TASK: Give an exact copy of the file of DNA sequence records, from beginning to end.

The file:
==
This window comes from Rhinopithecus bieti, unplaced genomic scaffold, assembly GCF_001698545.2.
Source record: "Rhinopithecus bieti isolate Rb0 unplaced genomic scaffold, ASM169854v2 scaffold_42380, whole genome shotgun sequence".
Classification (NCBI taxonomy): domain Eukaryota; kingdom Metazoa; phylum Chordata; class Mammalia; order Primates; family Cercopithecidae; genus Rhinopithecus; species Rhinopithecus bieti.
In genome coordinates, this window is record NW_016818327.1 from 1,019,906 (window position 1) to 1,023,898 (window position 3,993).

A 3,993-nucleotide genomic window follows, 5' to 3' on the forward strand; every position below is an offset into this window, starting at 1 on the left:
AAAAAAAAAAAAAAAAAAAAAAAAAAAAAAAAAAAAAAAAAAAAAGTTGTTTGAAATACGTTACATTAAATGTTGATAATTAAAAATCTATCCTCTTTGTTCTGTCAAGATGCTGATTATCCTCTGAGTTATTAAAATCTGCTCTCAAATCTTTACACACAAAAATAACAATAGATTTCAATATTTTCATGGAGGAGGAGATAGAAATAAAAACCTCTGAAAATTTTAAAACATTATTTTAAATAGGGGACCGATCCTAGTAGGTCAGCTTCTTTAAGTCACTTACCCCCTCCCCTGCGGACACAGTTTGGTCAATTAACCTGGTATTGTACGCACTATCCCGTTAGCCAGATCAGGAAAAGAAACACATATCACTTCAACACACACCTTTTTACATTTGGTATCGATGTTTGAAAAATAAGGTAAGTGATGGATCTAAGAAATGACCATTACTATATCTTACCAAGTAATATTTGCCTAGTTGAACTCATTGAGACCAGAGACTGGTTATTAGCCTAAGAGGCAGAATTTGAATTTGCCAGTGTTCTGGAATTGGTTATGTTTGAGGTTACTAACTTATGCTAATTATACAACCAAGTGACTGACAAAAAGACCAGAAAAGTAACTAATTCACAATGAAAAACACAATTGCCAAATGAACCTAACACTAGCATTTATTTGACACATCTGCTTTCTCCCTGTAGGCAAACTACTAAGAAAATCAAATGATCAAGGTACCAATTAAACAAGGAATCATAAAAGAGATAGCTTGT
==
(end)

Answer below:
This window comes from Rhinopithecus bieti, unplaced genomic scaffold, assembly GCF_001698545.2.
Source record: "Rhinopithecus bieti isolate Rb0 unplaced genomic scaffold, ASM169854v2 scaffold_42380, whole genome shotgun sequence".
Classification (NCBI taxonomy): domain Eukaryota; kingdom Metazoa; phylum Chordata; class Mammalia; order Primates; family Cercopithecidae; genus Rhinopithecus; species Rhinopithecus bieti.
In genome coordinates, this window is record NW_016818327.1 from 1,019,906 (window position 1) to 1,023,898 (window position 3,993).

A 3,993-nucleotide genomic window follows, 5' to 3' on the forward strand; every position below is an offset into this window, starting at 1 on the left:
AAAAAAAAAAAAAAAAAAAAAAAAAAAAAAAAAAAAAAAAAAAAAGTTGTTTGAAATACGTTACATTAAATGTTGATAATTAAAAATCTATCCTCTTTGTTCTGTCAAGATGCTGATTATCCTCTGAGTTATTAAAATCTGCTCTCAAATCTTTACACACAAAAATAACAATAGATTTCAATATTTTCATGGAGGAGGAGATAGAAATAAAAACCTCTGAAAATTTTAAAACATTATTTTAAATAGGGGACCGATCCTAGTAGGTCAGCTTCTTTAAGTCACTTACCCCCTCCCCTGCGGACACAGTTTGGTCAATTAACCTGGTATTGTACGCACTATCCCGTTAGCCAGATCAGGAAAAGAAACACATATCACTTCAACACACACCTTTTTACATTTGGTATCGATGTTTGAAAAATAAGGTAAGTGATGGATCTAAGAAATGACCATTACTATATCTTACCAAGTAATATTTGCCTAGTTGAACTCATTGAGACCAGAGACTGGTTATTAGCCTAAGAGGCAGAATTTGAATTTGCCAGTGTTCTGGAATTGGTTATGTTTGAGGTTACTAACTTATGCTAATTATACAACCAAGTGACTGACAAAAAGACCAGAAAAGTAACTAATTCACAATGAAAAACACAATTGCCAAATGAACCTAACACTAGCATTTATTTGACACATCTGCTTTCTCCCTGTAGGCAAACTACTAAGAAAATCAAATGATCAAGGTACCAATTAAACAAGGAATCATAAAAGAGATAGCTTGT